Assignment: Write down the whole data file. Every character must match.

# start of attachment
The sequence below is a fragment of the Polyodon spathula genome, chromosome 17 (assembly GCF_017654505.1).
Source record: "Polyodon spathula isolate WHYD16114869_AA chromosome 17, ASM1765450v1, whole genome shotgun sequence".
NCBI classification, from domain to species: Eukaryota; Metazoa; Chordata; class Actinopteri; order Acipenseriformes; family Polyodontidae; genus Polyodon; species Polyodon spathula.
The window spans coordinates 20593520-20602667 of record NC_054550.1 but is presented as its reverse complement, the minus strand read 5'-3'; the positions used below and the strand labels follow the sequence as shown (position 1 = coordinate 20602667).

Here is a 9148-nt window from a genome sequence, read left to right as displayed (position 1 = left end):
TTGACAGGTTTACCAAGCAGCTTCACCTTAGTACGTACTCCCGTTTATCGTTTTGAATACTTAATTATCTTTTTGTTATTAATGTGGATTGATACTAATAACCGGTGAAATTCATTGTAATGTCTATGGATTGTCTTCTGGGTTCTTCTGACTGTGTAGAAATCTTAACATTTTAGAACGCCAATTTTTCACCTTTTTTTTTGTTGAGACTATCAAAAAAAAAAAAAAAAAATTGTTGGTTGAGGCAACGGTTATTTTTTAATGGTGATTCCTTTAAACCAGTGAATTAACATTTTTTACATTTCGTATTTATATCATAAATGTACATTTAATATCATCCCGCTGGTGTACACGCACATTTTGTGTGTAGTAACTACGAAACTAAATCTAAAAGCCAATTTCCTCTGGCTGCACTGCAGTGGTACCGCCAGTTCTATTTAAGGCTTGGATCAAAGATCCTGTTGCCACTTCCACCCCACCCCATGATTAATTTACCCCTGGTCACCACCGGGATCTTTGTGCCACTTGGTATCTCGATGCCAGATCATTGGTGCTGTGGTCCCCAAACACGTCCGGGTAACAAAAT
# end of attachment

The sequence below is a fragment of the Polyodon spathula genome, chromosome 17 (assembly GCF_017654505.1).
Source record: "Polyodon spathula isolate WHYD16114869_AA chromosome 17, ASM1765450v1, whole genome shotgun sequence".
NCBI classification, from domain to species: Eukaryota; Metazoa; Chordata; class Actinopteri; order Acipenseriformes; family Polyodontidae; genus Polyodon; species Polyodon spathula.
The window spans coordinates 20593520-20602667 of record NC_054550.1 but is presented as its reverse complement, the minus strand read 5'-3'; the positions used below and the strand labels follow the sequence as shown (position 1 = coordinate 20602667).

Here is a 9148-nt window from a genome sequence, read left to right as displayed (position 1 = left end):
TTGACAGGTTTACCAAGCAGCTTCACCTTAGTACGTACTCCCGTTTATCGTTTTGAATACTTAATTATCTTTTTGTTATTAATGTGGATTGATACTAATAACCGGTGAAATTCATTGTAATGTCTATGGATTGTCTTCTGGGTTCTTCTGACTGTGTAGAAATCTTAACATTTTAGAACGCCAATTTTTCACCTTTTTTTTTGTTGAGACTATCAAAAAAAAAAAAAAAAAATTGTTGGTTGAGGCAACGGTTATTTTTTAATGGTGATTCCTTTAAACCAGTGAATTAACATTTTTTACATTTCGTATTTATATCATAAATGTACATTTAATATCATCCCGCTGGTGTACACGCACATTTTGTGTGTAGTAACTACGAAACTAAATCTAAAAGCCAATTTCCTCTGGCTGCACTGCAGTGGTACCGCCAGTTCTATTTAAGGCTTGGATCAAAGATCCTGTTGCCACTTCCACCCCACCCCATGATTAATTTACCCCTGGTCACCACCGGGATCTTTGTGCCACTTGGTATCTCGATGCCAGATCATTGGTGCTGTGGTCCCCAAACACGTCCGGGTAACAAAAT